“Many companies struggle with the question of whether to develop UX strategy, research, and design capabilities internally, or to engage external UX firms as-needed when projects arise. Companies must forecast their need for these services on a long-term basis, and weigh the comparative costs and benefits of each approach. But is it purely a question of economics? Does an external UX team offer value beyond the flexibility and overall cost savings of not maintaining an internal team? When asked only in the context of individual projects, the answer to this question is probably ‘no’. For a single project, the rationale for engaging an external UX firm may remain purely financial. But it’s crucial to ask a broader question: how effective will each approach be at fostering ongoing UX innovation, beyond the limits or needs of existing projects?”
(Nick Gould a.k.a. @nickgould ~ UX Magazine)
As a designer, you must know the materials you’re working with: computational and connected data, information and content.
“Human-Computer Interaction has strong roots in Computer Science, and user experience design is almost exclusively a technology-focused practice. How much does UX design share with its engineering-focused sibling? I’m going to share some thoughts about my experiences from making the transition from software engineering to UX, and how my past career has made an influence in my roles as a user experience designer today.”
(Boon Chew a.k.a. @boonych ~ Johnny Holland Magazine)
Interaction design deals with the behavorial dimension; visual design with the perceptual dimension of the user.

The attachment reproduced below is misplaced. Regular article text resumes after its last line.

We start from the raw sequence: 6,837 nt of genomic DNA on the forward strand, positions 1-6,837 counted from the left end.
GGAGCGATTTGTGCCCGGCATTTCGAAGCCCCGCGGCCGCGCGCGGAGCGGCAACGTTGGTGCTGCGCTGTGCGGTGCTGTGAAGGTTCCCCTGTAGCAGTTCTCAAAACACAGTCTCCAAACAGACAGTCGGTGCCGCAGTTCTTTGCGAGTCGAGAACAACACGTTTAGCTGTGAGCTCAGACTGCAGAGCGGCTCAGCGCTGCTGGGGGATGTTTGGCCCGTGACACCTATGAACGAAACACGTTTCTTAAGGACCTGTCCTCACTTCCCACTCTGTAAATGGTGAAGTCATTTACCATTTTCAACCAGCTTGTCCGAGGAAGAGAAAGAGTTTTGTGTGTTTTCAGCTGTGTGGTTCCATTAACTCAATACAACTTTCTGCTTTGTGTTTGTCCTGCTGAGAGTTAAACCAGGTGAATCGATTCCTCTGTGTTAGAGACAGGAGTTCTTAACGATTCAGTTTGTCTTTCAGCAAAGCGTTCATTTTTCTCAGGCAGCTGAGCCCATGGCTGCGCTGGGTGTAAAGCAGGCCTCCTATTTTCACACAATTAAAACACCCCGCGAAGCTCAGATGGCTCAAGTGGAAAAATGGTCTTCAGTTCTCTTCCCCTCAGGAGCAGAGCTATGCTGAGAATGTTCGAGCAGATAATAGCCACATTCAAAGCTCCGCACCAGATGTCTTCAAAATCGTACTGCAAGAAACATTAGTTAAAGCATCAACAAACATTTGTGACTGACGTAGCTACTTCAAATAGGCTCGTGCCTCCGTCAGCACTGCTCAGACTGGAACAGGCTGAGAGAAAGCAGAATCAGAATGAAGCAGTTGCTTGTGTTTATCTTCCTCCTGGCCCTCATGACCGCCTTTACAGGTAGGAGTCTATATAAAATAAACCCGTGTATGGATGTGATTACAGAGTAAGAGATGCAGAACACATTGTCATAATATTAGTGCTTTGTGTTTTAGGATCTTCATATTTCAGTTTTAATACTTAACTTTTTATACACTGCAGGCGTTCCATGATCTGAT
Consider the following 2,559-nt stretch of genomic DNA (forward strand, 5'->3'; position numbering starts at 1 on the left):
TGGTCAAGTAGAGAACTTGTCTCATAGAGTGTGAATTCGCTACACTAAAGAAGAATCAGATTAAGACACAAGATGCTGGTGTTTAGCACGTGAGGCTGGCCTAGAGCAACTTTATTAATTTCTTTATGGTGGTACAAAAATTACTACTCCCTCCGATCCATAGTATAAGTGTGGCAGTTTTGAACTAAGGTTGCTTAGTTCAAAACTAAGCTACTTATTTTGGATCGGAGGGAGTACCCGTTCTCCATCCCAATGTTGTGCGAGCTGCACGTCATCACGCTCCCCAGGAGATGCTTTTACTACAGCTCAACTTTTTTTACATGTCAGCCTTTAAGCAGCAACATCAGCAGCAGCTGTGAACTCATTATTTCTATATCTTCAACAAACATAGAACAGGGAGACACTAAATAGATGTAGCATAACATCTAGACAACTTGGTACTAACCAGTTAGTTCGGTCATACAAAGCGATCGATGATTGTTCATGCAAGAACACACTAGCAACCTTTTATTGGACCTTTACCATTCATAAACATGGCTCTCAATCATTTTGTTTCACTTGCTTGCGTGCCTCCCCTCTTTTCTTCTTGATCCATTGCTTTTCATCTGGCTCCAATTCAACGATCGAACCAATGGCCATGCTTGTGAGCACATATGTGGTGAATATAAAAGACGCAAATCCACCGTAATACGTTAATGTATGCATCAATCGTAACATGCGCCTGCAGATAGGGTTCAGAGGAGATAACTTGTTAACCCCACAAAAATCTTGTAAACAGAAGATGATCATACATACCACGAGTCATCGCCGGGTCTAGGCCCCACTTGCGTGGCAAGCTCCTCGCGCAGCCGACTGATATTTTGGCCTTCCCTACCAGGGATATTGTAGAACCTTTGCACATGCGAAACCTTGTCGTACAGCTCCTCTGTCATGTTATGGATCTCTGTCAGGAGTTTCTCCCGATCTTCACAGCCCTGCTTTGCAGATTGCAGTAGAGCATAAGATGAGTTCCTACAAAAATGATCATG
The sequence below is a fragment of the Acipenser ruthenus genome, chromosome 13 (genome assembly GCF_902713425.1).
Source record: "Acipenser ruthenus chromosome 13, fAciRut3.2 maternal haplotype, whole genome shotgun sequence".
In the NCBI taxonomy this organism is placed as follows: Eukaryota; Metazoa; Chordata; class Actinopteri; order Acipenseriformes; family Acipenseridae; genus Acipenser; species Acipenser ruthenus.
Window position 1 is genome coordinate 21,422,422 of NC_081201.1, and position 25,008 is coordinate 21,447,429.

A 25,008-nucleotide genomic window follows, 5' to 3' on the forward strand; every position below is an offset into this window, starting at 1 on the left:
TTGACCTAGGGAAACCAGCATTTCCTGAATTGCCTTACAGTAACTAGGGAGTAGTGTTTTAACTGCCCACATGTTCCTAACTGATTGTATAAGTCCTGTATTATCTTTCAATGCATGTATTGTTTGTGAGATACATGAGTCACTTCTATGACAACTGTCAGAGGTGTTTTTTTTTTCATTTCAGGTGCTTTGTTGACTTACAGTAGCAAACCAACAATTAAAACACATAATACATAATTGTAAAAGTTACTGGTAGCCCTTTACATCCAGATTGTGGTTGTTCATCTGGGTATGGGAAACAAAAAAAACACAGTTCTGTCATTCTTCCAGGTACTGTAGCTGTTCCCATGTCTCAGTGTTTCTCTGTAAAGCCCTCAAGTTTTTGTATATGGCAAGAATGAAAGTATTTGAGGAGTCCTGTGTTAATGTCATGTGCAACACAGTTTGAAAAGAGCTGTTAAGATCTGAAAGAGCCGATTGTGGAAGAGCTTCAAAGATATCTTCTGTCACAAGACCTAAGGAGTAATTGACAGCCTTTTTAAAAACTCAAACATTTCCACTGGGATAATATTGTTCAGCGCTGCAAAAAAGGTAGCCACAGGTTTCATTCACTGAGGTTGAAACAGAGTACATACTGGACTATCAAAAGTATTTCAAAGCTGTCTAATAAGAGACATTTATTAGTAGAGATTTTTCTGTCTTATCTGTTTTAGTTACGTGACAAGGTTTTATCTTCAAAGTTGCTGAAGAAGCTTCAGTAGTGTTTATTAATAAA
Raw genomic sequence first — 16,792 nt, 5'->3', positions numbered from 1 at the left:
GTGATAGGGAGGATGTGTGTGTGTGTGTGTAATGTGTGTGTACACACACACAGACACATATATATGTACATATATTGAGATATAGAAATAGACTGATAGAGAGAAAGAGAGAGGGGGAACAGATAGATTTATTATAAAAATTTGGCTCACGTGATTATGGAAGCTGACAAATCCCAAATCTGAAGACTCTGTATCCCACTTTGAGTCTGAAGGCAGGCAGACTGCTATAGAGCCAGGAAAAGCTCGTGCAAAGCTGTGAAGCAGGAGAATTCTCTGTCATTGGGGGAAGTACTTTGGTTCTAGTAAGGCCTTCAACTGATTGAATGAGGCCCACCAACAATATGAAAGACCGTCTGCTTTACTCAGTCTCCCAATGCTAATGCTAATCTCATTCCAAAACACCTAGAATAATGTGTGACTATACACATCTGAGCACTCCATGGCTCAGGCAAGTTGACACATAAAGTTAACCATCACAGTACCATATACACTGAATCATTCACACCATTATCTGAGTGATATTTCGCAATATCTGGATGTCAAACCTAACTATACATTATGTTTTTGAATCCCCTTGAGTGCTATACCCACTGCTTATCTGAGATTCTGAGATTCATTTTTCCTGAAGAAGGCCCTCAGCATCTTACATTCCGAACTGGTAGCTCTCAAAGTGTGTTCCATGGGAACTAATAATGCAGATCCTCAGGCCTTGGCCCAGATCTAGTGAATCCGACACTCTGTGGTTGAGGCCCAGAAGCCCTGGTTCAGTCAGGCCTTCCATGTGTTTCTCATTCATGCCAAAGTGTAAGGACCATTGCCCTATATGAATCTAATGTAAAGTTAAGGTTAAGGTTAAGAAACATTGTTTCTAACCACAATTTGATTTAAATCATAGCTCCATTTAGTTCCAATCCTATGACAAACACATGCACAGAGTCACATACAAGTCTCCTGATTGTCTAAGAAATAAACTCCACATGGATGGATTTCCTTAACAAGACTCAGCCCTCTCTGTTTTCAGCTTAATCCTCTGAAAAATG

“Interaction designers and visual designers bring something different yet complementary to the table. If you can combine these in a pragmatic way it will enhance the final result and perhaps drive better innovation.”
(Adeline Salkeld-Blears a.k.a. @webdesigngirl ~ OptimalUsability)
courtesy of fredbeecher
Service design as holism applied to man-machine studies, HCI, UI and product design for Linux pros.
“Like it or not, the vision of the interconnected future is coming, and our mundane devices and appliances are going that route as well. Making those things work well for users, while still allowing user freedom, is important, and it’s something the free software community should be contemplating.”
(Jake Edge ~ LWN.net)
Recurring issue, especially now with all the buzz around Agile, Scrum, and ‘what-have-you’. IBM called it OVID.
“If the UX professional’s job ends at the end of the design phase, something is wrong with the process.”
(Janet Six et al. ~ UXmatters)
In the old days, we called it Information Disclosure.
“(…) some facets are useful in fundamental decision making. These browsable facets should enable their selection in the absence – and instead – of a category, then once selected, intersect with other facets using the same category taxonomy the rest of the Web site uses. Some Web sites get this wrong by not allowing pivoting to categories at all. Others try to simulate this functionality by creating a separate category taxonomy for each brand – and they fail.”